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Shams functions as a glucoside xylosyltransferase on Notch.(A) Schematic of the xylose-xylose-glucose trisaccharide attached to the serine (S) residue in the consensus sequence on an EGF repeat and the glycosyltransferases involved in its generation. (B) Phylogenetic tree of human GXYLT1/2 and XXYLT1, and their Drosophila homologs CG9996 (Shams) and CG11388 based on the Clustal W algorithm. (C) Xylosyltransferase assays using UDP-[14C]xylose donor and synthetic lipophilic acceptors to determine acceptor specificity of Shams. R represents the drawn hydrophobic aglycon; pNP, para-nitrophenol. (D) Donor substrate specificity using Glc-R as substrate. (E) Mass spectrometric analysis of a glycosylated peptide of Drosophila Notch (d) EGF16–20 expressed in Sf9 insect cells shows an increase in the ratio of disaccharide- versus monosaccharide-modified form after incubation with Shams or human GXYLT1 and UDP-xylose in vitro. Extracted ion chromatograms on the right indicate that the ratio between xylosylated and non-xylosylated peptides (dashed and solid lines, respectively) is inverted by Shams and GXYLT1. (F) Mass spectrometry demonstrates the presence of O-glucose trisaccharide on a peptide from EGF16 (639QINECESNPCQFDGHCQDR657). Top and bottom panels show MS and MS/MS spectra, respectively. (G) Schematic representation of sites of dNotch xylosylation identified by mass spectrometry (spectra shown in Figure S2). The most elongated glycan structure detected on each EGF repeat is shown, but the shorter forms can also exist.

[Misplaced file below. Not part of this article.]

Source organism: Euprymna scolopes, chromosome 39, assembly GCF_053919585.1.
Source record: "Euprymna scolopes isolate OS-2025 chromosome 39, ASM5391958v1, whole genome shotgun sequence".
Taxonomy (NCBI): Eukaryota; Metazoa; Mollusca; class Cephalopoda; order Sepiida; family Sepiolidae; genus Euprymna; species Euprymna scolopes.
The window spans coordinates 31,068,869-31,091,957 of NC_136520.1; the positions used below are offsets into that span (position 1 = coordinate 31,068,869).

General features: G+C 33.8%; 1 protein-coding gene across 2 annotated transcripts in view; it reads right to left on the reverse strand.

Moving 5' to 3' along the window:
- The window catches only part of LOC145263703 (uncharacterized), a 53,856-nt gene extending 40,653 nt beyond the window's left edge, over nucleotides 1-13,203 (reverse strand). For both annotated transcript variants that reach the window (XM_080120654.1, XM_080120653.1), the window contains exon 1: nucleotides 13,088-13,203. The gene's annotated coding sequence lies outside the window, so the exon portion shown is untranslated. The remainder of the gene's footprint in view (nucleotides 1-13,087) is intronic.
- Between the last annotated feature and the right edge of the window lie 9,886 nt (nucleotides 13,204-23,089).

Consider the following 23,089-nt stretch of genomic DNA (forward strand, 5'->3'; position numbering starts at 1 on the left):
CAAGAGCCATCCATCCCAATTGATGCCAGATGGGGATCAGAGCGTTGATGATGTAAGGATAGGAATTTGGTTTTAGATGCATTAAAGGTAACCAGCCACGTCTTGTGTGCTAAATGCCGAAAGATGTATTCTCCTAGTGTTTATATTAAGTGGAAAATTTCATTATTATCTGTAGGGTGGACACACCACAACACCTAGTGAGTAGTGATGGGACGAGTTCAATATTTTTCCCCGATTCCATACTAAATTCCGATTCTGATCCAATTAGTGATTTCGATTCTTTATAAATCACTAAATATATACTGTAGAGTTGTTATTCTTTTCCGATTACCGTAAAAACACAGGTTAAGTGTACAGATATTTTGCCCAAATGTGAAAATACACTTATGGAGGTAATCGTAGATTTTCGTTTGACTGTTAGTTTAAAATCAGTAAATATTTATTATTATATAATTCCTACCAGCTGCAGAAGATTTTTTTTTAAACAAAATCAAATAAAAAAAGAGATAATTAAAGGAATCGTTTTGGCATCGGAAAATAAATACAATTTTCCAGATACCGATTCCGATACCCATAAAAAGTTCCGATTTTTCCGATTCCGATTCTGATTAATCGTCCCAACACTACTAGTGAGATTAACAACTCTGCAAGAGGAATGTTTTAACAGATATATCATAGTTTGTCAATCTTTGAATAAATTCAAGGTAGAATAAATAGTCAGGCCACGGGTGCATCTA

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pgen-1003547-g001: Shams functions as a glucoside xylosyltransferase on Notch.(A) Schematic of the xylose-xylose-glucose trisaccharide attached to the serine (S) residue in the consensus sequence on an EGF repeat and the glycosyltransferases involved in its generation. (B) Phylogenetic tree of human GXYLT1/2 and XXYLT1, and their Drosophila homologs CG9996 (Shams) and CG11388 based on the Clustal W algorithm. (C) Xylosyltransferase assays using UDP-[14C]xylose donor and synthetic lipophilic acceptors to determine acceptor specificity of Shams. R represents the drawn hydrophobic aglycon; pNP, para-nitrophenol. (D) Donor substrate specificity using Glc-R as substrate. (E) Mass spectrometric analysis of a glycosylated peptide of Drosophila Notch (d) EGF16–20 expressed in Sf9 insect cells shows an increase in the ratio of disaccharide- versus monosaccharide-modified form after incubation with Shams or human GXYLT1 and UDP-xylose in vitro. Extracted ion chromatograms on the right indicate that the ratio between xylosylated and non-xylosylated peptides (dashed and solid lines, respectively) is inverted by Shams and GXYLT1. (F) Mass spectrometry demonstrates the presence of O-glucose trisaccharide on a peptide from EGF16 (639QINECESNPCQFDGHCQDR657). Top and bottom panels show MS and MS/MS spectra, respectively. (G) Schematic representation of sites of dNotch xylosylation identified by mass spectrometry (spectra shown in Figure S2). The most elongated glycan structure detected on each EGF repeat is shown, but the shorter forms can also exist.